LAS is an award-winning provider of elearning consultancy, design, development and training services in the UK and internationally.
Established in 2005 as LearningAge Solutions, we work with some of the best known organisations in the world to boost their performance through the innovative use of learning technologies. Working in partnership with our customers, we draw on proven principles from human behaviour, how people learn and how the brain works to create impactful digital learning solutions with real return on investment.
Ed is our project lead and is highly skilled at taking our creative vision and designing elegant and effective solutions.
Ed has an excellent understanding of learning psychology and how to motivate and engage end users through effective design.
By Ed Hickman
Posted 11 May 2018
Digital transformation offers exciting possibilities for organisations. Identifying and successfully embedding new technologies can result in a significant market advantage over competitors. For example, riding a wave of innovation in an untapped area opens huge consumer revenues; finding a platform to help your team work smarter increases efficiency and savings. Both these (albeit high level) cases have something very important in common: ‘consumers’ and ‘teams’ - the people that underpin and benefit from digital transformation. Understanding the people behind your digital transformation is the secret to achieving a great, lasting change. So how do you do this?
1. Identify your users - To stay focused on your users, you need to know exactly who they are. They could be your entire organisation and customer-base or smaller groups if your ambitions are more conservative or targeted. Take the time to pinpoint the people who will be impacted both directly and indirectly, then get to know them by researching their needs and challenges.
2. Discover the blockers - For teams, this might be blockers that are stopping them from achieving their best. Digital transformation is a perfect way to address issues with communication, lack of flexible working and collaboration. To give your customers the best digital transformation experience, try to understand what they’re missing. Most companies already do this, so it shouldn’t be any different when trying to integrate digital products or services - ask the right questions and be open to the responses to uncover insights. Digital can also support this exploration. If you have access to research data, use technology to interrogate it and focus on problems with improved precision.
3. Use your insights to build solutions that fit - Once equipped with these insights, bear them in mind when designing your solutions. Don’t think solely in digital terms, but have digital in mind. Too many digital projects merely add an app or online element to an offline product. Try to ‘go bigger’ than this, and discover the technologies that really ‘fit’, then model how they will be incorporated into customers’ lives (or your teams’ work). As with your research, don’t revert to the ‘what’, focus on the ‘why’.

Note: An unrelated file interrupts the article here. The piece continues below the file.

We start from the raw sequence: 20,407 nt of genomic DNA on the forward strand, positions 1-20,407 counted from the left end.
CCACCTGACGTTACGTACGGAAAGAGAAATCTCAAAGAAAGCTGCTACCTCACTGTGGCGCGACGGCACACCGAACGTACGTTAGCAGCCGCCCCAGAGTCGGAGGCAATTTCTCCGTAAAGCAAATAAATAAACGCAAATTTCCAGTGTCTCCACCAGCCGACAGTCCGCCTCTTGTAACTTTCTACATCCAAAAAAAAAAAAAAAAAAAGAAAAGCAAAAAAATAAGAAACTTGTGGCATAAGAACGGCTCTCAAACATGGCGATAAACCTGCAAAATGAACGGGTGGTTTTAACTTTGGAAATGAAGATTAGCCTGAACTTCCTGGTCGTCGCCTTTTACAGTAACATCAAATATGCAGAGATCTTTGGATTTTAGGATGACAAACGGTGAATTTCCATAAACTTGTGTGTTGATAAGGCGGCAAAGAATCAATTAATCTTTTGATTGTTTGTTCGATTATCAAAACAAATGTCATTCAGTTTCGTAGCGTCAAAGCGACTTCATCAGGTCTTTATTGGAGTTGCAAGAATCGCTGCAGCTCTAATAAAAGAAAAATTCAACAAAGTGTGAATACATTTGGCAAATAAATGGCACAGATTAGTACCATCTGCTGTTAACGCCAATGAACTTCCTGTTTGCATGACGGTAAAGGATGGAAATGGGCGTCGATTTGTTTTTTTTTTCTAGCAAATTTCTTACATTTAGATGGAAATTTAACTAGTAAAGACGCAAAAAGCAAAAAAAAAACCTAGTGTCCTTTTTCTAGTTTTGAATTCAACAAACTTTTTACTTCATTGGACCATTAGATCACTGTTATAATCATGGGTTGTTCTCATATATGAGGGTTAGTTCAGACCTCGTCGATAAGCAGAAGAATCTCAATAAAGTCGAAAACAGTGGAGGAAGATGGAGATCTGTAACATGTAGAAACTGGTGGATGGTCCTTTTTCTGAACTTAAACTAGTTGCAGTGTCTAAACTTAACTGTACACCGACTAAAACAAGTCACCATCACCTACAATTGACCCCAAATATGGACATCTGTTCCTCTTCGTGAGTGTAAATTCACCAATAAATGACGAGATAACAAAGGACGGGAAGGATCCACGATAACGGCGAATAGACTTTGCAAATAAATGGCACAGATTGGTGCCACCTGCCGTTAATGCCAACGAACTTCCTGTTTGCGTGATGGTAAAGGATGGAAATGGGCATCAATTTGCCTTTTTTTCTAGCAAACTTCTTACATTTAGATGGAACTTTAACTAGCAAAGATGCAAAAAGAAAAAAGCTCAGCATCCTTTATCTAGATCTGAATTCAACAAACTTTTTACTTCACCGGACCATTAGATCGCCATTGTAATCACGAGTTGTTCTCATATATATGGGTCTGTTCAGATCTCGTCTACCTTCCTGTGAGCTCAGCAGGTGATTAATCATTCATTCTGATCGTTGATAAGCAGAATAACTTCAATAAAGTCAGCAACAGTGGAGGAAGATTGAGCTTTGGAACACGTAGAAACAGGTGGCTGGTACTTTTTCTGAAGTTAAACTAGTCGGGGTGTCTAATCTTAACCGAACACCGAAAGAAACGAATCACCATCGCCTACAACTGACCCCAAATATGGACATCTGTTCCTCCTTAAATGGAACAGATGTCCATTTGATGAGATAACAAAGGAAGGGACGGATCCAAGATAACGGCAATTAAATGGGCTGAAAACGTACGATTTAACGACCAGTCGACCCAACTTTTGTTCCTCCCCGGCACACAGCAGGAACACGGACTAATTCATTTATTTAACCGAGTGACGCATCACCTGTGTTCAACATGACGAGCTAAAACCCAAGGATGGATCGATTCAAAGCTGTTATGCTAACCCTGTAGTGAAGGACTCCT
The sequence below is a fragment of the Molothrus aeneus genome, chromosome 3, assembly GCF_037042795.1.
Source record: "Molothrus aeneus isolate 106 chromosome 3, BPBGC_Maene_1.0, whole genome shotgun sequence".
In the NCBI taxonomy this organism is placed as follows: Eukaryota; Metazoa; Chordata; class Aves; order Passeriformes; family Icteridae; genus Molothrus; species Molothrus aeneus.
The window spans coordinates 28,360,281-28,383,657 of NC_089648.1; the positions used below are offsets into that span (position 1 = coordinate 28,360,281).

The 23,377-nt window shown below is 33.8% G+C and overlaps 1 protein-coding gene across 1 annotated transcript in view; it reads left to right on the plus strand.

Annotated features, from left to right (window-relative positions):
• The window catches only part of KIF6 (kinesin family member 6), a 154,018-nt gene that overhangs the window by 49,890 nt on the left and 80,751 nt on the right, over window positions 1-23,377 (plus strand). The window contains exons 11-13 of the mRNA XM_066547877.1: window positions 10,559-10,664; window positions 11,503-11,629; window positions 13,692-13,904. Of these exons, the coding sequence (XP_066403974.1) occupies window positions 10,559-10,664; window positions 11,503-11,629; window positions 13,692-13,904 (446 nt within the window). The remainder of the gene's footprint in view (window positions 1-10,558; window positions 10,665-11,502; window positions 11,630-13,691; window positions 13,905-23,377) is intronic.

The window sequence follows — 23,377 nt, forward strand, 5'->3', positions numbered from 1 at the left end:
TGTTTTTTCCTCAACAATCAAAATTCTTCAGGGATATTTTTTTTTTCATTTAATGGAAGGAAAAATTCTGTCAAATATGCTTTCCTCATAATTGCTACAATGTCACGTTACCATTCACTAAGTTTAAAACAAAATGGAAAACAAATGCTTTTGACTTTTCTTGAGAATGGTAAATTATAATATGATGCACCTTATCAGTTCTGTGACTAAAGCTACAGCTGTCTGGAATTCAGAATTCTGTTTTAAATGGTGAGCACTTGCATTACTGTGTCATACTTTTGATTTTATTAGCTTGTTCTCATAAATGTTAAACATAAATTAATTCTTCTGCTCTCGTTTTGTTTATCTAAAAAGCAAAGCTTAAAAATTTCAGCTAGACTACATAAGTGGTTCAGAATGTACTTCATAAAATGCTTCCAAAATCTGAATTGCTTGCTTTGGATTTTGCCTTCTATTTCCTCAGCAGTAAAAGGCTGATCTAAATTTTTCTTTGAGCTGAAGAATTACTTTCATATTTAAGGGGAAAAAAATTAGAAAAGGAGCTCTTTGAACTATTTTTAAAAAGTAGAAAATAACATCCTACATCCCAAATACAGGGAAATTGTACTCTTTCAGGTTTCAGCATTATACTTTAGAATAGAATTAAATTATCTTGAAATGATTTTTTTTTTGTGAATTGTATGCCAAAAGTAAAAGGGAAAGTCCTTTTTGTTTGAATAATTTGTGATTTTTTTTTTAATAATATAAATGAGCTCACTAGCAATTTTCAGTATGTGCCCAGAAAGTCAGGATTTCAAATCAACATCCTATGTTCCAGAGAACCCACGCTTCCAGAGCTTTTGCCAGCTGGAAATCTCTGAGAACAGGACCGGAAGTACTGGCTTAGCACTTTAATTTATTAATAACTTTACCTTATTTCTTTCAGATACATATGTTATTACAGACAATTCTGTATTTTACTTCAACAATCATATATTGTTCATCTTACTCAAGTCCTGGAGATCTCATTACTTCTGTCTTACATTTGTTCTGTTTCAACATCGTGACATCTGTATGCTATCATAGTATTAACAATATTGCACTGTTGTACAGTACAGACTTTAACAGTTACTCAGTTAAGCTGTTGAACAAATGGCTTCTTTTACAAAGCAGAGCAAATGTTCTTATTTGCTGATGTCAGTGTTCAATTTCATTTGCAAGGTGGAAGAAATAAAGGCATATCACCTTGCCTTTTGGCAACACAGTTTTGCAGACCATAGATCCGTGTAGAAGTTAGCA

4. Plan for feedback - Then, expect a reaction - it might be good, bad or mixed, but plan for feedback. The pace at which you respond will define the success of your digital transformation. Don’t shy away from people’s views, no matter how challenging they are. Instead, have the mechanisms in place well ahead of time to respond to users’ views. Push what is going well and don’t be afraid to iterate the things that aren’t, or even pull a struggling project entirely, especially if you understand what went wrong and how you can feed lessons learned into your next project. As Georgina wrote in her article last month, the essence of digital transformation is being brave enough to fail.
5. Measure your transformation - Measure your digital transformation and make sure you tell users - both internal and external - about your success stories. Building a reputation as an innovator will bolster your company and help attract more brilliant minds to support your transformation.
6. Embrace failure - There is also nothing wrong with letting people know when something hasn’t worked. Openness and honesty goes a long way in the current digital climate. It’s almost impossible for companies to keep failures from their users for too long.
7. Continually revisit and evolve - Lastly, don’t think that your digital transformation is complete. To give your transformation sustainability and longevity remember that your users’ challenges, needs and expectations will evolve. Make sure you have the structure and mindset to keep on evolving with them.
This isn’t new thinking. All good designers know that to make an effective product or service, you need to start with the end user - that person who will tap the screen, capture the data or click ‘buy now’. Amongst the corporate commotion about the latest technology, commentators telling us how it will change our lifestyles and planners presenting strategies and roadmaps to make it a business reality, it is easy for the voices that matter to get drowned out. We shouldn’t let that happen.